Cells dispose of 'garbage' in cyclic waves
Most organisms – animal, plant, fungi – are made up of many cells. Part of their existence involves the programmed death of some cells, a process called apoptosis.
Taking out the "garbage" or getting rid of the dead cells is an intricately choreographed ballet that involves both the cells’ encapsulation and degradation, a process governed by a specific set of molecules that are turned off and on at specific times.
Removing garbage critical
As in a ballet, timing is everything. When these molecules turn on and off is utterly crucial to the success of the garbage disposal and the life of the organism, said researchers at Baylor College of Medicine in the current issue of the journal PLoS Biology.
"Tens of billions of cells die daily in the human body, said Dr. Nan Lu, the first author who recently graduated from BCM with a doctoral degree and is continuing his postdoctoral training at BCM. "Removing them is critical to health."
For example, if genetic material in the nuclei of cells that undergo apoptosis is not degraded in time, it will cause the body’s inflammatory and autoimmune responses to go into overdrive, resulting in a host of health problems.
"These dead or dying cells are swiftly taken up by scavenger cells into membrane-bound cellular compartments called phagosomes, where they are subsequently degraded," said Dr. Zheng Zhou, associate professor of biochemistry and molecular biology at BCM.
Three enzymes play crucial roles
In a roundworm (nematode) called Caenorhabditis elegans or C. elegans, a key signaling molecule in the dead-cell degradation process is PtdIns(3)P (Phosphatidylinositol 3-phosphate). It is produced on the membranes of the phagosomes in two waves while the scavenger cells go about their task. The first wave occurs soon after a phagosome forms and lasts for 10 to 15 minutes. A second, weaker wave occurs 10 minutes later and lasts until the dead cell inside a phagosome is completely digested.
The researchers found that three enzymes play crucial roles in the regulation of PtdIns(3)P levels over time, said Zhou, senior author of the report.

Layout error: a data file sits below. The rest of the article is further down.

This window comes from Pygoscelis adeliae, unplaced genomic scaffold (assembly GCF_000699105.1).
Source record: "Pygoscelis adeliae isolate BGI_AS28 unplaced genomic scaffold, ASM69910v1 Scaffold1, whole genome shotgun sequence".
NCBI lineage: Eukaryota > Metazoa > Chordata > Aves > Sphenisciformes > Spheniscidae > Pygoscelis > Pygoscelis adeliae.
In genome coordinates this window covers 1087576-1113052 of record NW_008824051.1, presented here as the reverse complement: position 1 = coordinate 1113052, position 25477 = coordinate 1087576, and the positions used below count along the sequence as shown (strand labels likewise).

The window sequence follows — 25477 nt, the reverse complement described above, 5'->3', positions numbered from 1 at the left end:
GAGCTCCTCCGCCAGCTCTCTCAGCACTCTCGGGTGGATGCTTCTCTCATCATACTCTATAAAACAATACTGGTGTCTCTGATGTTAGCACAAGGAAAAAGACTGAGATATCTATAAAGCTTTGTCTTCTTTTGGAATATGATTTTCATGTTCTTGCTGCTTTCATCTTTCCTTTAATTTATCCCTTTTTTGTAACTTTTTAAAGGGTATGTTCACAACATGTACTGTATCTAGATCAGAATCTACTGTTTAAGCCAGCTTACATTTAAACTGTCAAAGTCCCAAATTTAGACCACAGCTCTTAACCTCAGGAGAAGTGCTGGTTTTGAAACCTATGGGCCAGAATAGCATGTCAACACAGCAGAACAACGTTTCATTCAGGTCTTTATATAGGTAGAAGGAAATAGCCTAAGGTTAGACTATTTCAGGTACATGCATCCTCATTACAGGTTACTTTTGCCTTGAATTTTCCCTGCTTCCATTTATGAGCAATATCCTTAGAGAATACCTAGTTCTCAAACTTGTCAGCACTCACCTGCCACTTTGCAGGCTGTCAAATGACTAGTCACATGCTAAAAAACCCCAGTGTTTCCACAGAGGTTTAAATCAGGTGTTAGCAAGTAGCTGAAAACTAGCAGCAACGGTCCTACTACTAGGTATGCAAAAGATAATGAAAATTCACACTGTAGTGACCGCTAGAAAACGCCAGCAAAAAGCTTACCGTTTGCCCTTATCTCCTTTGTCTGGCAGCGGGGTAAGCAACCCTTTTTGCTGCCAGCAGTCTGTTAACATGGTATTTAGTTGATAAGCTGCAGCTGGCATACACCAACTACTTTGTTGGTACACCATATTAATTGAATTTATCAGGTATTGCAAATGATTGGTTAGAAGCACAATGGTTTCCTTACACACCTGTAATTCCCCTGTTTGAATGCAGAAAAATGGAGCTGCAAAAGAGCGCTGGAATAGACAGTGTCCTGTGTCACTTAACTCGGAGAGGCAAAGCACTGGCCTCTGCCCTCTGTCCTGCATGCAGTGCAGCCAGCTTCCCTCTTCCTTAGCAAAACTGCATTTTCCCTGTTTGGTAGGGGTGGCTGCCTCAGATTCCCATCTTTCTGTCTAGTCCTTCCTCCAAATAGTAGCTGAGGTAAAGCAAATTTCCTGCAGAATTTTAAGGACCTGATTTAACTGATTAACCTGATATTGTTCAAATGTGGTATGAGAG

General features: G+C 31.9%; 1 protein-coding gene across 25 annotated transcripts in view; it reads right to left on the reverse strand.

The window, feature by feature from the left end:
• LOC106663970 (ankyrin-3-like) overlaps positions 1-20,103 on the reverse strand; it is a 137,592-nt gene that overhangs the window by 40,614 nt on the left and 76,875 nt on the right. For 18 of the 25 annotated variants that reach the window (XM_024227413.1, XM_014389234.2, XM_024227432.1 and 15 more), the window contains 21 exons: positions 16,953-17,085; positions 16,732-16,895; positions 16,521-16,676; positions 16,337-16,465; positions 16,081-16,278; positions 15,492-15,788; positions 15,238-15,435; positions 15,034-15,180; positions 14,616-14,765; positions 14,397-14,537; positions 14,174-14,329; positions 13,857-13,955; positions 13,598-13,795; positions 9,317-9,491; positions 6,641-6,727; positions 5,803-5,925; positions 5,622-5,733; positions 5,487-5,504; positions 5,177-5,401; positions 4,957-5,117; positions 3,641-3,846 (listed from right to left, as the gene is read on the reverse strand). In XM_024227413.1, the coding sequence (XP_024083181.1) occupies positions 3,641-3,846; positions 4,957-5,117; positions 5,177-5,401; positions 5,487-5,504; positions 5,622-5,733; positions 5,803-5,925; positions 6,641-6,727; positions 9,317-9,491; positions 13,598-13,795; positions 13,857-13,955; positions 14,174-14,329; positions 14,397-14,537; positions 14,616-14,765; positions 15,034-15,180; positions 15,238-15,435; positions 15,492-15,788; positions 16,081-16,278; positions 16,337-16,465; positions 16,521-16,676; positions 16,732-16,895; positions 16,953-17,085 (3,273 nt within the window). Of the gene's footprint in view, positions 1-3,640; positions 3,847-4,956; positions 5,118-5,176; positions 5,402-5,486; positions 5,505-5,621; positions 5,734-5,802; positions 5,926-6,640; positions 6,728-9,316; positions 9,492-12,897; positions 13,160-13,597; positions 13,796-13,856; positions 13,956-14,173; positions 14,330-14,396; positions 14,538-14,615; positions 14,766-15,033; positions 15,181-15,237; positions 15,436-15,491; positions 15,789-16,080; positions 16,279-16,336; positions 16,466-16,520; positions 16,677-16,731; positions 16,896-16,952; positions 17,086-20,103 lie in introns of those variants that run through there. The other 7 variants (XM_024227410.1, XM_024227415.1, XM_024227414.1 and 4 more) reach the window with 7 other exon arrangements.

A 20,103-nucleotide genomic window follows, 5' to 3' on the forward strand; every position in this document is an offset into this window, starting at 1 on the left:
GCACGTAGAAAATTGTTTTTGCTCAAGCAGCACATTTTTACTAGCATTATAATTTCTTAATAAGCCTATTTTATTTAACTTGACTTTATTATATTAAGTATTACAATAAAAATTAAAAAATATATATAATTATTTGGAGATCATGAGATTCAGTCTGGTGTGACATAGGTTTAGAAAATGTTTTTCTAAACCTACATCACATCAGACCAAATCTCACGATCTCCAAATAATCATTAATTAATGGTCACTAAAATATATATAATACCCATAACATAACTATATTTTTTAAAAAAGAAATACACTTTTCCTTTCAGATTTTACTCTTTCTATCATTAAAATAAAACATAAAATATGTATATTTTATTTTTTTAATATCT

Two phosphoinositide 3-kinases, PIKI-1 and VPS-34, add a phosphate molecule to PtdIns, producing PtdIns(3)P, which lures certain kinds of proteins to associate with phagosomes. Another protein, MTM-1, removes the phosphate molecule from PtdIns(3)P, creating a gap period between the two PtdIns(3)P waves.
"You need both kinases -- PIKI-1 and VPS-34 -- to make enough PtdIns(3)P," said Zhou. PIKI-1 is involved in initiating the production of PtdIns(3)P, and the second kinase VPS-34 keeps PtdIns(3)P production going.
Further studies by the Zhou group show that the coordinated actions of all three enzymes are important for keeping PtdIns(3)P at proper levels during different phases of degradation.
"Balanced action is the key," said Zhou. If PIKI-1 and VPS-34 are both removed, then no PtdIns(3)P is generated and the whole process of degrading the dead cells grinds to a halt. On the other hand, too much of a good thing is also damaging. When MTM-1 is inactivated, too many PtdIns(3)P molecules cause degradation to stop and create an unhealthy condition in the organism.
Zhou and Lu believe that the elegant temporal regulation of PtdIns(3)P on phagosomes, proven in the worm, may be duplicated in the more complex organisms such as mammals.
"Every protein we study here has a close mammalian homologue," said Lu, "Plus, PtdIns(3)P is known as an important molecule for the digestion of invading pathogens caught inside mammalian phagosomes, yet how the PtdIns(3)P level is regulated throughout the digestion process has not been revealed in mammals."
Others who took part in this work include Qian Shen, Timothy R. Mahoney and Ying Wang of BCM and Lukas J. Neukomm, now of the University of Massachusetts Medical School in Worcester.
Funding for this research came from the National Institutes of Health and the March of Dimes Foundation.